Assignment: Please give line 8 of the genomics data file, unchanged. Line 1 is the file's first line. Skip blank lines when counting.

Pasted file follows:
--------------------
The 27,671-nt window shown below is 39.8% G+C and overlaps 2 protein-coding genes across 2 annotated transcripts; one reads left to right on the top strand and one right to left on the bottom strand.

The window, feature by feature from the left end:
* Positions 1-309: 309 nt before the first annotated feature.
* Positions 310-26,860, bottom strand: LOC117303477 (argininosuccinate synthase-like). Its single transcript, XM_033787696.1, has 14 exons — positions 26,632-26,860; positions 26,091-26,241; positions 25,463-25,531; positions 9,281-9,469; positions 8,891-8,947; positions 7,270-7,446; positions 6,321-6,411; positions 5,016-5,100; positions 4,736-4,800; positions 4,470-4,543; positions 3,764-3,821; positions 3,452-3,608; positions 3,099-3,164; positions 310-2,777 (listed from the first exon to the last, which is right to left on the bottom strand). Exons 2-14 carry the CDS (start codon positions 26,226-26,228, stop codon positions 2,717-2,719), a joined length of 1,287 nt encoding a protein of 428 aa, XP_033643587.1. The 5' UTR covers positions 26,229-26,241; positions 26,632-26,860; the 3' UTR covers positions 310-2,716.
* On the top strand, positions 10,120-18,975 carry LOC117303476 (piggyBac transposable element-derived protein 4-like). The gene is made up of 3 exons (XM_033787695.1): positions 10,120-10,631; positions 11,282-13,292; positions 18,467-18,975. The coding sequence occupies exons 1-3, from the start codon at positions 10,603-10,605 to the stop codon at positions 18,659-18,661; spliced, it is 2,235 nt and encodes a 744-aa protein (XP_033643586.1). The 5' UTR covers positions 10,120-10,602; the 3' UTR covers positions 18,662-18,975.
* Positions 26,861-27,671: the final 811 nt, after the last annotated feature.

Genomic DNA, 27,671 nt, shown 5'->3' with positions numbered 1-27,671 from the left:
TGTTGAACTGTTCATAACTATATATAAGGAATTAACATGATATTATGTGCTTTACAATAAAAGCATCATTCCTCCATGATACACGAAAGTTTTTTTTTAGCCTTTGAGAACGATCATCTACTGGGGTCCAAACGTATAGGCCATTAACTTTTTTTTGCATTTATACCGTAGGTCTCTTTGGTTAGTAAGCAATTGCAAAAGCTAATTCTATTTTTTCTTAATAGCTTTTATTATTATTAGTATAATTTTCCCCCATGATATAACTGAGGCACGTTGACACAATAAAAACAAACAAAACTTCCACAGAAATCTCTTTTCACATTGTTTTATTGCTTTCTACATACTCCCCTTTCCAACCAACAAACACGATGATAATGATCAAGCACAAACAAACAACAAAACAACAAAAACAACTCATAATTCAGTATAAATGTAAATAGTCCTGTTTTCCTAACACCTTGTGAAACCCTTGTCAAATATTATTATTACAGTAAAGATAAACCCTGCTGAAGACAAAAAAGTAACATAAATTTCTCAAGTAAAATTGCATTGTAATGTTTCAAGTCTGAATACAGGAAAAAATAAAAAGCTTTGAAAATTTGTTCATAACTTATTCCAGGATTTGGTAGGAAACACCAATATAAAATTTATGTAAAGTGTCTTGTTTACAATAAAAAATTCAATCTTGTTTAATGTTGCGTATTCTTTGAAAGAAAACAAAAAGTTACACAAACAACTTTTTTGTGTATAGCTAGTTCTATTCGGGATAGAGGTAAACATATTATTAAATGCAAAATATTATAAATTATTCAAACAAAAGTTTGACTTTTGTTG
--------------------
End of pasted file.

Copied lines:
TGTTGAACTGTTCATAACTATATATAAGGAATTAACATGATATTATGTGCTTTACAATAAAAGCATCATTCCTCCATGATACACGAAAGTTTTTTTTTAGCCTTTGAGAACGATCATCTACTGGGGTCCAAACGTATAGGCCATTAACTTTTTTTTGCATTTATACCGTAGGTCTCTTTGGTTAGTAAGCAATTGCAAAAGCTAATTCTATTTTTTCTTAATAGCTTTTATTATTATTAGTATAATTTTCCCCCATGATATAACTGAGGCACGTTGACACAATAAAAACAAACAAAACTTCCACAGAAATCTCTTTTCACATTGTTTTATTGCTTTCTACATACTCCCCTTTCCAACCAACAAACACGATGATAATGATCAAGCACAAACAAACAACAAAACAACAAAAACAACTCATAATTCAGTATAAATGTAAATAGTCCTGTTTTCCTAACACCTTGTGAAACCCTTGTCAAATATTATTATTACAGTAAAGATAAACCCTGCTGAAGACAAAAAAGTAACATAAATTTCTCAAGTAAAATTGCATTGTAATGTTTCAAGTCTGAATACAGGAAAAAATAAAAAGCTTTGAAAATTTGTTCATAACTTATTCCAGGATTTGGTAGGAAACACCAATATAAAATTTATGTAAAGTGTCTTGTTTACAATAAAAAATTCAATCTTGTTTAATGTTGCGTATTCTTTGAAAGAAAACAAAAAGTTACACAAACAACTTTTTTGTGTATAGCTAGTTCTATTCGGGATAGAGGTAAACATATTATTAAATGCAAAATATTATAAATTATTCAAACAAAAGTTTGACTTTTGTTG